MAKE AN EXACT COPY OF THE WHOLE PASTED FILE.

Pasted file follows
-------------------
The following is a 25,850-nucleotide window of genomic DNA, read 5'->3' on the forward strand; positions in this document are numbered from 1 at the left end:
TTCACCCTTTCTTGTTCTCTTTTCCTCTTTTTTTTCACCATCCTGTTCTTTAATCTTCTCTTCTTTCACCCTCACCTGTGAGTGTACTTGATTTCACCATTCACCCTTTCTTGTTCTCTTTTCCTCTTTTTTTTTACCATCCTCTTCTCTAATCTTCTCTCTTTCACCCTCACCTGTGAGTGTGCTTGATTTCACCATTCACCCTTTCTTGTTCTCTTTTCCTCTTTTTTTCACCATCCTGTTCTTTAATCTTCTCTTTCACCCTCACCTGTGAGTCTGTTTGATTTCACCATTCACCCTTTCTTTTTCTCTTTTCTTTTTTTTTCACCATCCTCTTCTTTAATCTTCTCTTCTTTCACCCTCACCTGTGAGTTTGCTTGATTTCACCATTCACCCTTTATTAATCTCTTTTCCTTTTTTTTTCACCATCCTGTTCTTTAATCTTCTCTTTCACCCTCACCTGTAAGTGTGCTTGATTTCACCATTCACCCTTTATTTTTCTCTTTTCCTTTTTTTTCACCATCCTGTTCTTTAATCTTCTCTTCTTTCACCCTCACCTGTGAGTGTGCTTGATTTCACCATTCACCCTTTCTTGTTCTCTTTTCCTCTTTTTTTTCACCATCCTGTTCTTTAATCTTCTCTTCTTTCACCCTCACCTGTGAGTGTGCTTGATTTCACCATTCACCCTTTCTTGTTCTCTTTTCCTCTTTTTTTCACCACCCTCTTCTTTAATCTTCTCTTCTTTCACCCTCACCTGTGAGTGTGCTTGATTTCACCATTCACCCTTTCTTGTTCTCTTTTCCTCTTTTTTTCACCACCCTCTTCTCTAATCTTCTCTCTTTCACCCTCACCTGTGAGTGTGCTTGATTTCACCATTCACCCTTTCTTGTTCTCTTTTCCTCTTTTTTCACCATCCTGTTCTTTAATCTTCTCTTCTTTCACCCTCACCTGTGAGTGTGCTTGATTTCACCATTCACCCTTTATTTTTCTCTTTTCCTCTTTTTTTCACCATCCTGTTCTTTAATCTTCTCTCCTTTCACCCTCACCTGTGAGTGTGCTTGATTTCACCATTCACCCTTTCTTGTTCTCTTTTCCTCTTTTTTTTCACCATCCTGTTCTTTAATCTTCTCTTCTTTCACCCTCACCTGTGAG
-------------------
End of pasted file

The following is a 25,850-nucleotide window of genomic DNA, read 5'->3' on the forward strand; positions in this document are numbered from 1 at the left end:
TTCACCCTTTCTTGTTCTCTTTTCCTCTTTTTTTTCACCATCCTGTTCTTTAATCTTCTCTTCTTTCACCCTCACCTGTGAGTGTACTTGATTTCACCATTCACCCTTTCTTGTTCTCTTTTCCTCTTTTTTTTTACCATCCTCTTCTCTAATCTTCTCTCTTTCACCCTCACCTGTGAGTGTGCTTGATTTCACCATTCACCCTTTCTTGTTCTCTTTTCCTCTTTTTTTCACCATCCTGTTCTTTAATCTTCTCTTTCACCCTCACCTGTGAGTCTGTTTGATTTCACCATTCACCCTTTCTTTTTCTCTTTTCTTTTTTTTTCACCATCCTCTTCTTTAATCTTCTCTTCTTTCACCCTCACCTGTGAGTTTGCTTGATTTCACCATTCACCCTTTATTAATCTCTTTTCCTTTTTTTTTCACCATCCTGTTCTTTAATCTTCTCTTTCACCCTCACCTGTAAGTGTGCTTGATTTCACCATTCACCCTTTATTTTTCTCTTTTCCTTTTTTTTCACCATCCTGTTCTTTAATCTTCTCTTCTTTCACCCTCACCTGTGAGTGTGCTTGATTTCACCATTCACCCTTTCTTGTTCTCTTTTCCTCTTTTTTTTCACCATCCTGTTCTTTAATCTTCTCTTCTTTCACCCTCACCTGTGAGTGTGCTTGATTTCACCATTCACCCTTTCTTGTTCTCTTTTCCTCTTTTTTTCACCACCCTCTTCTTTAATCTTCTCTTCTTTCACCCTCACCTGTGAGTGTGCTTGATTTCACCATTCACCCTTTCTTGTTCTCTTTTCCTCTTTTTTTCACCACCCTCTTCTCTAATCTTCTCTCTTTCACCCTCACCTGTGAGTGTGCTTGATTTCACCATTCACCCTTTCTTGTTCTCTTTTCCTCTTTTTTCACCATCCTGTTCTTTAATCTTCTCTTCTTTCACCCTCACCTGTGAGTGTGCTTGATTTCACCATTCACCCTTTATTTTTCTCTTTTCCTCTTTTTTTCACCATCCTGTTCTTTAATCTTCTCTCCTTTCACCCTCACCTGTGAGTGTGCTTGATTTCACCATTCACCCTTTCTTGTTCTCTTTTCCTCTTTTTTTTCACCATCCTGTTCTTTAATCTTCTCTTCTTTCACCCTCACCTGTGAG